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How did the Rapanui go extinct?

How did the Rapanui go extinct?

In this story, made popular by geographer Jared Diamond’s bestselling book Collapse, the Indigenous people of the island, the Rapanui, so destroyed their environment that, by around 1600, their society fell into a downward spiral of warfare, cannibalism, and population decline.

Why did the people of Easter Island go extinct?

Around 1400 the Easter Island palm became extinct due to overharvesting. Its capability to reproduce has become severely limited by the proliferation of rats, introduced by the islanders when they first arrived, which ate its seeds.

What happened to the people of Rapanui?

In 1871 the missionaries, having fallen out with Dutrou-Bornier, evacuated all but 171 Rapa Nui to the Gambier islands. Those who remained were mostly older men. Six years later, only 111 people lived on Easter Island, and only 36 of them had any offspring. From that point on, the island’s population slowly recovered.

What was the major cause for the collapse of population on Rapanui?

When Stenseth and Lima used their model and theories to analyse the data from Rapa Nui, the conclusion soon became quite clear. “The demographic declines of the Rapa Nui are linked to the long-term effects of climate change on the island’s capacity for the production of food”, explains Mauricio Lima.

Are there any Easter Islanders left?

The Rapa Nui are the indigenous Polynesian people of Easter Island. At the 2017 census there were 7,750 island inhabitants—almost all living in the village of Hanga Roa on the sheltered west coast. As of 2011, Rapa Nui’s main source of income derived from tourism, which focuses on the giant sculptures called moai.

What became the largest supply of meat on Easter Island?

In place of these meat supplies, the Easter Islanders intensified their production of chickens, which had been only an occasional food item. They also turned to the largest remaining meat source available: humans, whose bones became common in late Easter Island garbage heaps.

Are the Rapa Nui still alive?

First of all, the Rapa Nui haven’t been wiped off the face of the Earth: the Rapa Nui people still make up over half the Polynesian population today. Their ancestors likely arrived on Easter Island, now part of Chile, roughly a millennium ago.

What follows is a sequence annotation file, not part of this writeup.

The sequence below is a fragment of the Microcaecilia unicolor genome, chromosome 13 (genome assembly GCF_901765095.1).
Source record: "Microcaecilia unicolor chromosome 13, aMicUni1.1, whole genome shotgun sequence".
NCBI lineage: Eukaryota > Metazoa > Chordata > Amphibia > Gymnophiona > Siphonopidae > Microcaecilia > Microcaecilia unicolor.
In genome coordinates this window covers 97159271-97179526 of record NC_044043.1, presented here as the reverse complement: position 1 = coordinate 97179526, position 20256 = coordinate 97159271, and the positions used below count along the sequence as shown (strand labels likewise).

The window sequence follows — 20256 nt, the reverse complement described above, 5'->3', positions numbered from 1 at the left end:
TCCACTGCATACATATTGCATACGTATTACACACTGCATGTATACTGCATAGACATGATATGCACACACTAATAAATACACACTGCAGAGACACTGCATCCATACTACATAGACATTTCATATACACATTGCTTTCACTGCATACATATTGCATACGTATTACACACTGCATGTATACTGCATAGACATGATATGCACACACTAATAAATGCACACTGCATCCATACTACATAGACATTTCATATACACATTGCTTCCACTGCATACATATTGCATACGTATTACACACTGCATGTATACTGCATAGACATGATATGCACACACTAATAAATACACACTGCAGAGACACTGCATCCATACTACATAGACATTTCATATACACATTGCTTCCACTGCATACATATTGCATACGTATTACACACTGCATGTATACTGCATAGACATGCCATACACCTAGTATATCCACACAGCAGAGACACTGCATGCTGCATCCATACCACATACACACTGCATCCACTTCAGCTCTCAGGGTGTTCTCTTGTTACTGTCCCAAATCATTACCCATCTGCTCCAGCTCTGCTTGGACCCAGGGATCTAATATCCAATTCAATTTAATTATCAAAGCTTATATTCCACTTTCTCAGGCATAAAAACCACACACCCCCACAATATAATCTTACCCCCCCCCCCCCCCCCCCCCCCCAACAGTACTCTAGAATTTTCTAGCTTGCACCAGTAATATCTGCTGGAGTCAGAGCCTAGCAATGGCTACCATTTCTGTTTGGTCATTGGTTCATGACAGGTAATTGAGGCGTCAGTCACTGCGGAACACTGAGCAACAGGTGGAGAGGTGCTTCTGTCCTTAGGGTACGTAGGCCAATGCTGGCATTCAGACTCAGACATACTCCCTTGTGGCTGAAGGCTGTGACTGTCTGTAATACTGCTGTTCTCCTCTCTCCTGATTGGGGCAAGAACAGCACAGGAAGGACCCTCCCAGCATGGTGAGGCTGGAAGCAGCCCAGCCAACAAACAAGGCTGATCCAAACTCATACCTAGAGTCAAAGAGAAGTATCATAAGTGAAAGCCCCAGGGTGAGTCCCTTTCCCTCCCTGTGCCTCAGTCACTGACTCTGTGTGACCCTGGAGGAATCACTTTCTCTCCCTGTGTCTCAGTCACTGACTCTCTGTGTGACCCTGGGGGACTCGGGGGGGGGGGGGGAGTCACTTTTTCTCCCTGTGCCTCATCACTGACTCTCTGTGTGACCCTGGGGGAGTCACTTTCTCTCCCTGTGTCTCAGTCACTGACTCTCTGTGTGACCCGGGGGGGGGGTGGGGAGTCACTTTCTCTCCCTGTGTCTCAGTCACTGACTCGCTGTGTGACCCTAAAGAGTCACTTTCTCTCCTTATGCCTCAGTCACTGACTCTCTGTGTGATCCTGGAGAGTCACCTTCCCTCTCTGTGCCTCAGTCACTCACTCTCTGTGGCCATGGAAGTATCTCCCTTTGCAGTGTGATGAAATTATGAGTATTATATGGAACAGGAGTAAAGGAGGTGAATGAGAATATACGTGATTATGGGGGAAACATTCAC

Are there any Rapa Nui left?

The Rapa Nui are the indigenous Polynesian people of Easter Island. At the 2017 census there were 7,750 island inhabitants—almost all living in the village of Hanga Roa on the sheltered west coast.

What did the decline of porpoise a dolphin bones in garbage piles indicate?

5. What did the decline of porpoise (e.g. dolphin) bones in garbage piles indicate? This indicated that over time, the islanders were less and less capable of going out to see to hunt for porpoise. This was another indication that they were missing the necessary palm trees needed to make seaworthy canoes.

Do the Rapa Nui people still exist?

Did Polynesians eat rats?

The islanders’ use of rats was not surprising to the researchers. In some cases, the rats were probably transported intentionally to be used as food, something supported by ethnographic accounts stating that, in some areas of Polynesia, rats were being consumed at the time of European contact.

What was the largest animal available to the Islanders?

Most other islanders also had domestic pigs and dogs. On Easter, porpoises would have been the largest animal available–other than humans. The porpoise species identified at Easter, the common dolphin, weighs up to 165 pounds.

Why did the Rapa Nui islanders go extinct?

A number of bird and mammal species also went extinct, the result of a prolonged period of over-exploitation that would have serious consequences on the community. When the first European explorer, Jacob Roggeveen, arrived in 1722, the Rapa Nui population had dwindled from an estimated 10,000 people to just a few thousand.

Who are the descendants of the Rapa Nui people?

The easternmost Polynesian culture, the descendants of the original people of Rapa Nui (Easter Island) make up about 60% of the current Rapa Nui population and have a significant portion of their population residing in mainland Chile.

When did Rapa Nui become a World Heritage Site?

Today, it has the status of special territory within Chile. The entire island became a UNESCO World Heritage Site in 1995, with much of it protected within the Rapa Nui National Park. It is thought that the Rapa Nui, the inhabitants of the island, came from other pacific islands in canoes between 700 and 1100 AD.

Why was the moai important to the Rapa Nui?

Lipo’s team believes the creation of the moai and their pukao are evidence that the Rapa Nui people were more cooperative and community-minded than warrior-like. Analysis of obsidian artifacts from the northern part of the island gave insights about land use over the years.